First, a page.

Steve Scott Reflects on his Digital Science Journey
On 7th December 2020, Digital Science celebrates its official tenth birthday (though it existed as “Project Babbage” for more than a year before it was launched publicly). To mark the occasion, we will be releasing a few birthday posts over the course of the year.
Steve Scott is our Director of Portfolio Development. As a member of the founding management team, Steve has been involved in the majority of Digital Science’s portfolio investments, taking founders through product and business model validation to launch and growth. He also oversees the Catalyst Grant award, a twice-yearly award of up to £15k ($25k) to early stage ideas. We sat down with him to gain some insight into his long journey as a key member of the Digital Science team.
When did you first start working at Digital Science?
My official start date was 17/09/2009, but I had been working between Nature Publishing Group and Project Babbage (our stealth mode name) for about six months before that, prior to transitioning over full time.
What are you responsible for and how has your role changed over the years?
Initially, I looked after all the investments in what was called the Research Tools division. This covered portfolio companies that worked in the lab space, along with those addressing solutions to do with documents and data. I now look after all early-stage pipeline opportunities, and as part of that, run the Catalyst Grant.
The main changes to my role have been driven by the maturing of those early investments, with the founders now fully in control of their businesses. As they have scaled, and their need for guidance reduced, my focus has returned to finding and working with the next wave of startups.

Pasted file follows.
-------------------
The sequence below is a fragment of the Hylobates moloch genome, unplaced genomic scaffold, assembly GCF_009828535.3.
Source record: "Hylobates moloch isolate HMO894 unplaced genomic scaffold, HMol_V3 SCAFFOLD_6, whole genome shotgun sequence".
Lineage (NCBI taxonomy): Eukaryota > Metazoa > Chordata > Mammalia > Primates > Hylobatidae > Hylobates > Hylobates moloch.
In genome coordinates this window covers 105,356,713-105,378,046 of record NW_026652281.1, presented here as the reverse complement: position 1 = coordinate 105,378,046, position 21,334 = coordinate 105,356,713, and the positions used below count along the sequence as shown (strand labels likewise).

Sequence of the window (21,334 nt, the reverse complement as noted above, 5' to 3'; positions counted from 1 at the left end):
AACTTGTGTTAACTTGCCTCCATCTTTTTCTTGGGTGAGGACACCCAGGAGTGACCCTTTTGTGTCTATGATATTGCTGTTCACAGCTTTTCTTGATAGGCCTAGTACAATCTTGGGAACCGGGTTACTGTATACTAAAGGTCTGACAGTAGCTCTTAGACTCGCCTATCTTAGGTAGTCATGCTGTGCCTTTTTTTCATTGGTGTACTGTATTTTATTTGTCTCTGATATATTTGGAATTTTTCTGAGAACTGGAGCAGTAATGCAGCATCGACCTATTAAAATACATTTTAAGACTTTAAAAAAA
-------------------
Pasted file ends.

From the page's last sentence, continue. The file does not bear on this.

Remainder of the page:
What have been the notable changes during your tenure?
The biggest surprise is still being here after 10 years! In terms of changes, the deeper integration between portfolio company offerings, with Dimensions being the most obvious example, has challenged the company to work across teams and cultures without removing the identity of any participant. Achieving this has been one of the most impressive aspects of Digital Science.
Have the core principles remained consistent?
Yes – we are still from and for the community of science and research. Without that, we would not be where we are today, so it is protected from top to bottom.
How would you like to see DS develop?
That’s really a question for the CEO, but I’m excited to see what we can build from our newly-added portfolio offerings – what will be the next Dimensions… I’m also keen to keep sharing our expertise and insight with the early stage startup community.